This is the foundation of all nonprofit insurance programs. Nonprofit general liability insurance provides a wide variety of coverage for claims and lawsuits associated with bodily injury to a third party, damage to someone’s property, personal injury, or advertising injury. The insured must be negligent (or legally responsible) in order for a claim to be valid.
3 reasons your Nonprofit needs this coverage
- Your legal costs are covered by your General Liability policy: You can be sued at any time for virtually any reason and regardless of whether or not there was any wrong doing you will still have to pay the legal fees to defend yourself.
- You have grants or rent venues for events: Most grantors and most venues will require that you have General Liability insurance at a certain level.
- People make mistakes: Any one of your employees or volunteers could make a simple mistake that could cause injury to another person or another person’s property which could result in damages and have an adverse effect on your budget.
This could happen to your nonprofit
Slip and Fall:
A nonprofit has meetings, events and tours at their various sites. On one occasion, they forgot to put out warning cones on a wet floor after a rainstorm. A visitor suffered a torn ligament in her right knee and a right wrist sprain. The nonprofit had the right protocols in place, which included the use of warning cones, but forgot to use them. The claim was settled at mediation for $50,000. Legal expenses were more than $17,000.
A nonprofit runs a transitional housing program for clients recovering from alcohol or substance abuse. The clients are required to pay subsidized rent and actively participate in the recovery programs. One client was not doing either, so with the approval of its legal counsel, the nonprofit had the client removed. The client, acting as his own attorney, filed suit in both Federal and State courts, claiming $10 million in emotional distress. The case went to a jury and based on the nonprofit’s clear records and a subsequent compliance finding by the funding agency, the jury found in favor of the nonprofit. However, legal costs were more than $95,000.
A nonprofit had an annual event that included a zip line for children, which ran from hay bales stacked eight feet high down to the ground. It was supervised by a volunteer who, against his better judgment, allowed an 8 year old boy, who was very anxious and fearful, to ride. He fell off as soon as he left the hay bales and suffered a leg fracture that had to be surgically repaired. Concluding that the nonprofit was legally responsible, a structured settlement was negotiated with the family’s attorney that provided for future medical care, pain and suffering, and attorney fees. The loss cost was $60,000 and the expense was minimal.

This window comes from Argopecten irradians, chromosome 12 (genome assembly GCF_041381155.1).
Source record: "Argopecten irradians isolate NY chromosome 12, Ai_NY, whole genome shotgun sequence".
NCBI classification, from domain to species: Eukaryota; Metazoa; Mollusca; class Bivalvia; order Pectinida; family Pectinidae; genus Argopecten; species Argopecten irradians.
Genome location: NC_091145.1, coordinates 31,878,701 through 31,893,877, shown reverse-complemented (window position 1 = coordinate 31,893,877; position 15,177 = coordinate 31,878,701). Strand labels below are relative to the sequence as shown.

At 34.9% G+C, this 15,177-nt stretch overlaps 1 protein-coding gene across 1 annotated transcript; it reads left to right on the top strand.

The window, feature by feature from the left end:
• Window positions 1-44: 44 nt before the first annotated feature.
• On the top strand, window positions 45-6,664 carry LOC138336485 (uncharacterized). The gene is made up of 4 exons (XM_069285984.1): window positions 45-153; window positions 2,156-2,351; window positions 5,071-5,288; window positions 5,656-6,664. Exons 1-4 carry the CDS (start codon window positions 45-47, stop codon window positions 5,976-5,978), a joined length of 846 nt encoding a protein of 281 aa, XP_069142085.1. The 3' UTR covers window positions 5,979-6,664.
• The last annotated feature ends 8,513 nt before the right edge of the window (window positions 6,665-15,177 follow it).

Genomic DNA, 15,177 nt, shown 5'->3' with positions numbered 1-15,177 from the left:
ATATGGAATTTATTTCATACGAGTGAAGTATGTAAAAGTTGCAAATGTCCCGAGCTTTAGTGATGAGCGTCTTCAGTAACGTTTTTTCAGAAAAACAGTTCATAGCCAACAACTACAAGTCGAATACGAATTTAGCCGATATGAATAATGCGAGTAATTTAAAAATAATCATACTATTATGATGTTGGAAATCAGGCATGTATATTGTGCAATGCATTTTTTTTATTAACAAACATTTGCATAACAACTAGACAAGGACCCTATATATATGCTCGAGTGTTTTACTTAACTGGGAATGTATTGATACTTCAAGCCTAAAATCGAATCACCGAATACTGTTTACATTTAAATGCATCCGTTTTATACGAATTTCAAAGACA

Umbrella / Excess Liability
Umbrella insurance provides increased coverage limits over other types of nonprofit liability insurance. It is primarily meant to increase the limit of your general liability coverage but can also go over your auto liability, directors and officers liability, professional liability, improper sexual conduct liability, and/or workers’ compensation.
Three Reasons Why Your Nonprofit Needs this Coverage
- Required by Funders or Municipalities: Many times third parties will require limits of liability that are more than your basic limits.
- High New Worth Board Members: If you have wealth board members they may require that you have high liability limits so that they can be adequately protected for their service to your organization.
- Significant Organizational Assets: If your organization has assets more than $1,000,000 (the basic general liability limit) then you need to consider umbrella coverage to protect 100% of your assets.
This Could Happen to Your Nonprofit
A volunteer at a boys and girls club fell off of a ladder while helping to paint the club’s gymnasium. She broke both her legs, was permanently disabled and could not return to her job. The medical bills and settlement reached $1,850,000.
Another Bad Injury
An environmental organization took a group of school children on a tour of one of their properties. The children began throwing pine cones at each other and one child was injured and lost his eye. The parents sued for medical bill payments as well as the cost of the permanent lifetime disability. Actual responsibility for the injury was disputed. Eventually the claim totaled $2,500,000 and the defense costs were over $75,000.
An employee of a sheltered workshop sued for sexual harassment claiming that the executive director would not promote her unless she had a sexual relationship with him. She also claimed that the board had mismanaged the organization because they knew about the behavior of the executive director but would not fire him. The lawsuit went before a jury who awarded the claimant $1,500,000.